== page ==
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Alkaline for Life®

Natural bone health with the Alkaline for Life® diet

Susan E. Brown, PhDBy Dr. Susan E. Brown, PhD

When it comes to improving bone health, very little you do matters more than improving your acid-alkaline balance with an alkaline eating plan. Even if you exercise and limit toxins, if your acid-alkaline balance is off-kilter, you’ll still have unnecessary bone loss in the long run. An alkaline diet is an essential part of natural bone health.

Is your diet acid-forming or alkaline-forming?

food clock

Eating “alkaline” means that you’re trying to keep your body’s acid base (pH) between 6.5 (slightly acidic) and 7.5 (slightly alkaline). Most of the food we eat has the potential to alter our pH. When digested, some foods leave acidic by-products in the body (acid-forming foods); others leave alkaline by-products (alkaline-forming foods).

  • Acid-forming foods include most high-protein foods, such as meat, fish, eggs, and most legumes (beans and peas, except lentils, which are alkaline-forming). Sugar, coffee, alcohol, and most grains are also acid-forming. See a chart of acid-forming foods.
  • Alkaline-forming foods include nearly all vegetables and fruits, many nuts and seeds, and spices. See our chart of alkaline-forming foods.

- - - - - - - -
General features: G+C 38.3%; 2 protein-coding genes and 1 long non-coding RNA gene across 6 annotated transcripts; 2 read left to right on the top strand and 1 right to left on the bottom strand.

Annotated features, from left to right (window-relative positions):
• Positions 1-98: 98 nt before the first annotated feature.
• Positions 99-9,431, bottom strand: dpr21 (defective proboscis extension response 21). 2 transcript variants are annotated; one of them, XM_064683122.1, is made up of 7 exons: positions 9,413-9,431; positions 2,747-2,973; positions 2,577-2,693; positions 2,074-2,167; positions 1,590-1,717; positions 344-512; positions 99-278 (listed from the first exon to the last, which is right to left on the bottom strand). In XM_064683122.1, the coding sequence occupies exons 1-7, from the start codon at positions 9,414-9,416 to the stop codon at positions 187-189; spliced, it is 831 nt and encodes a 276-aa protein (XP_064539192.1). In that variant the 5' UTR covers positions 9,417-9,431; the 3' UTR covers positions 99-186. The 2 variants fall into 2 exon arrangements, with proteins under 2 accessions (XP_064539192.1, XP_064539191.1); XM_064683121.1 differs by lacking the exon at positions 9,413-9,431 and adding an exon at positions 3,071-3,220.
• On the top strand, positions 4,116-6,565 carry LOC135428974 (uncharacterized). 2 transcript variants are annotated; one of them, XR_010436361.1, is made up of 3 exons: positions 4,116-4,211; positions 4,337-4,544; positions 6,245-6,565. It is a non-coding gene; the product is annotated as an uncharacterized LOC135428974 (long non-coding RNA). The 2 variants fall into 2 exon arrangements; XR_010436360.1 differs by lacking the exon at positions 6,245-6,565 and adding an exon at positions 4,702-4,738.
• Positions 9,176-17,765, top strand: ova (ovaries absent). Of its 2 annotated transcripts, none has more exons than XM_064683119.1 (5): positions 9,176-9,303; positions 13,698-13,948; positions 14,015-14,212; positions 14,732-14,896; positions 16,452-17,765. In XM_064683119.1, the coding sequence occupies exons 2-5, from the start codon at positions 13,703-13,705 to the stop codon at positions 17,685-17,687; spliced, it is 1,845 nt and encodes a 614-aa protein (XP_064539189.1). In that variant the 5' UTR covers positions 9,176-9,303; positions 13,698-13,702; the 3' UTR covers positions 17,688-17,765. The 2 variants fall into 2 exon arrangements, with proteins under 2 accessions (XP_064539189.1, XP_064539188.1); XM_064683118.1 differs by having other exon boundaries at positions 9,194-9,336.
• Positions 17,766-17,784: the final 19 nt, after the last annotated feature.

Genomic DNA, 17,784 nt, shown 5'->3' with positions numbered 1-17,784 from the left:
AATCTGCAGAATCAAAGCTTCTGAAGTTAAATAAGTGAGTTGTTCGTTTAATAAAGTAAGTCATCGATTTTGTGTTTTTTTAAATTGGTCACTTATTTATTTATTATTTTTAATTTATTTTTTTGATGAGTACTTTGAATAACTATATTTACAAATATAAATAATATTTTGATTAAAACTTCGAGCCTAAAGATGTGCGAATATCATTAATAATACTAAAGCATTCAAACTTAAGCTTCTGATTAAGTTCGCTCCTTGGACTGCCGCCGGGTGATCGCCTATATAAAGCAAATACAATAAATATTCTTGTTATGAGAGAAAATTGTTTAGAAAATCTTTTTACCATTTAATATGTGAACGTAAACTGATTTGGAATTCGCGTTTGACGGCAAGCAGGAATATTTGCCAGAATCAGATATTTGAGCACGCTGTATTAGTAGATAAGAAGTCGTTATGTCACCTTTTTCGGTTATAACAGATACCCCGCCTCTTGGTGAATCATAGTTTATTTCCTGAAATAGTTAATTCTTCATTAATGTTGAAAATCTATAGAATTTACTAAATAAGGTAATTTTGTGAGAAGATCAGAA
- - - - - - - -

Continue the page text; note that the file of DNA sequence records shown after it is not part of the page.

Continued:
Our Stone Age ancestors ate hundreds of different types of natural whole foods. Seeds, nuts, vegetables, fruits, and roots were supplemented with game animals and fish, providing on average a pH-balanced diet. Our organs and body systems evolved in adaptation to this diet. It’s as if Nature said, “You can eat acid-forming meat, beans, and other high-protein foods, but you must balance these with an abundance of the alkaline-forming vegetables, fruits, nuts, seeds, and spices.” And for thousands of years, that’s exactly what we did.

What are problems with an acid-forming diet?

Do you have signs of an “acidic” diet?

  • Weight gain
  • Nonspecific aches and pains, especially in the bones and joints
  • Acid reflux or heartburn